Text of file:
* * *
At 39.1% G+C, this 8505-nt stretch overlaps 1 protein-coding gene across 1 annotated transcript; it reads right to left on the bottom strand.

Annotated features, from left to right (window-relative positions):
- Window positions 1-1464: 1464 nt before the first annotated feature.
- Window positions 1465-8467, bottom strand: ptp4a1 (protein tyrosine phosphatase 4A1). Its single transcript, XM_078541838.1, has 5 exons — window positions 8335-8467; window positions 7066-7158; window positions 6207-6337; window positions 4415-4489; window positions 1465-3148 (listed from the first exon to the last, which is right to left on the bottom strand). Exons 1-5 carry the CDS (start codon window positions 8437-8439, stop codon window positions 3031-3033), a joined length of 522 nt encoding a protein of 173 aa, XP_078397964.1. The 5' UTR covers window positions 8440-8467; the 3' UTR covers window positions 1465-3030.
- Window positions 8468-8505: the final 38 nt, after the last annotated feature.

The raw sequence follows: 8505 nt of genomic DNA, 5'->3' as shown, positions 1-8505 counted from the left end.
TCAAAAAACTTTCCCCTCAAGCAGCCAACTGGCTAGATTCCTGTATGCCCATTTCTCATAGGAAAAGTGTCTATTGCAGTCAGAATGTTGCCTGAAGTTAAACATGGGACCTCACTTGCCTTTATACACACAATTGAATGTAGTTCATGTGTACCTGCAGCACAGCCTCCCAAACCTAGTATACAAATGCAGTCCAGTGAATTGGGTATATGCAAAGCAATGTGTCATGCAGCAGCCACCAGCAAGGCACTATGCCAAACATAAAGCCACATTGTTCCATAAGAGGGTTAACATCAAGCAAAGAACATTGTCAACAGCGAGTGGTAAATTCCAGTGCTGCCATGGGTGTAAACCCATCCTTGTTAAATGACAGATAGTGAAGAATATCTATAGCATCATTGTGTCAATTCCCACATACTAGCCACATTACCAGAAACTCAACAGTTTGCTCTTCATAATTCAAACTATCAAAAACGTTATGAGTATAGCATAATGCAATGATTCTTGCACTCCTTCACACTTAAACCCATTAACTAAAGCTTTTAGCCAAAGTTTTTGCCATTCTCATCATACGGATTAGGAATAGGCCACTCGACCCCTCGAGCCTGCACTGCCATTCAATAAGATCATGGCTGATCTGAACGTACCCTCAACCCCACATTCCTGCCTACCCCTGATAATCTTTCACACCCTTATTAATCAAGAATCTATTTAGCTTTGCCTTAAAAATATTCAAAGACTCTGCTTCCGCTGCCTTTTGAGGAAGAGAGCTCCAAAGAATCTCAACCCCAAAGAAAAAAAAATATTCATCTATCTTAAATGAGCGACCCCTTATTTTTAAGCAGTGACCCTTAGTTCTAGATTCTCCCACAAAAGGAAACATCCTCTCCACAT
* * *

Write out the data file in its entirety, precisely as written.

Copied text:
At 39.1% G+C, this 8505-nt stretch overlaps 1 protein-coding gene across 1 annotated transcript; it reads right to left on the bottom strand.

Annotated features, from left to right (window-relative positions):
- Window positions 1-1464: 1464 nt before the first annotated feature.
- Window positions 1465-8467, bottom strand: ptp4a1 (protein tyrosine phosphatase 4A1). Its single transcript, XM_078541838.1, has 5 exons — window positions 8335-8467; window positions 7066-7158; window positions 6207-6337; window positions 4415-4489; window positions 1465-3148 (listed from the first exon to the last, which is right to left on the bottom strand). Exons 1-5 carry the CDS (start codon window positions 8437-8439, stop codon window positions 3031-3033), a joined length of 522 nt encoding a protein of 173 aa, XP_078397964.1. The 5' UTR covers window positions 8440-8467; the 3' UTR covers window positions 1465-3030.
- Window positions 8468-8505: the final 38 nt, after the last annotated feature.

The raw sequence follows: 8505 nt of genomic DNA, 5'->3' as shown, positions 1-8505 counted from the left end.
TCAAAAAACTTTCCCCTCAAGCAGCCAACTGGCTAGATTCCTGTATGCCCATTTCTCATAGGAAAAGTGTCTATTGCAGTCAGAATGTTGCCTGAAGTTAAACATGGGACCTCACTTGCCTTTATACACACAATTGAATGTAGTTCATGTGTACCTGCAGCACAGCCTCCCAAACCTAGTATACAAATGCAGTCCAGTGAATTGGGTATATGCAAAGCAATGTGTCATGCAGCAGCCACCAGCAAGGCACTATGCCAAACATAAAGCCACATTGTTCCATAAGAGGGTTAACATCAAGCAAAGAACATTGTCAACAGCGAGTGGTAAATTCCAGTGCTGCCATGGGTGTAAACCCATCCTTGTTAAATGACAGATAGTGAAGAATATCTATAGCATCATTGTGTCAATTCCCACATACTAGCCACATTACCAGAAACTCAACAGTTTGCTCTTCATAATTCAAACTATCAAAAACGTTATGAGTATAGCATAATGCAATGATTCTTGCACTCCTTCACACTTAAACCCATTAACTAAAGCTTTTAGCCAAAGTTTTTGCCATTCTCATCATACGGATTAGGAATAGGCCACTCGACCCCTCGAGCCTGCACTGCCATTCAATAAGATCATGGCTGATCTGAACGTACCCTCAACCCCACATTCCTGCCTACCCCTGATAATCTTTCACACCCTTATTAATCAAGAATCTATTTAGCTTTGCCTTAAAAATATTCAAAGACTCTGCTTCCGCTGCCTTTTGAGGAAGAGAGCTCCAAAGAATCTCAACCCCAAAGAAAAAAAAATATTCATCTATCTTAAATGAGCGACCCCTTATTTTTAAGCAGTGACCCTTAGTTCTAGATTCTCCCACAAAAGGAAACATCCTCTCCACAT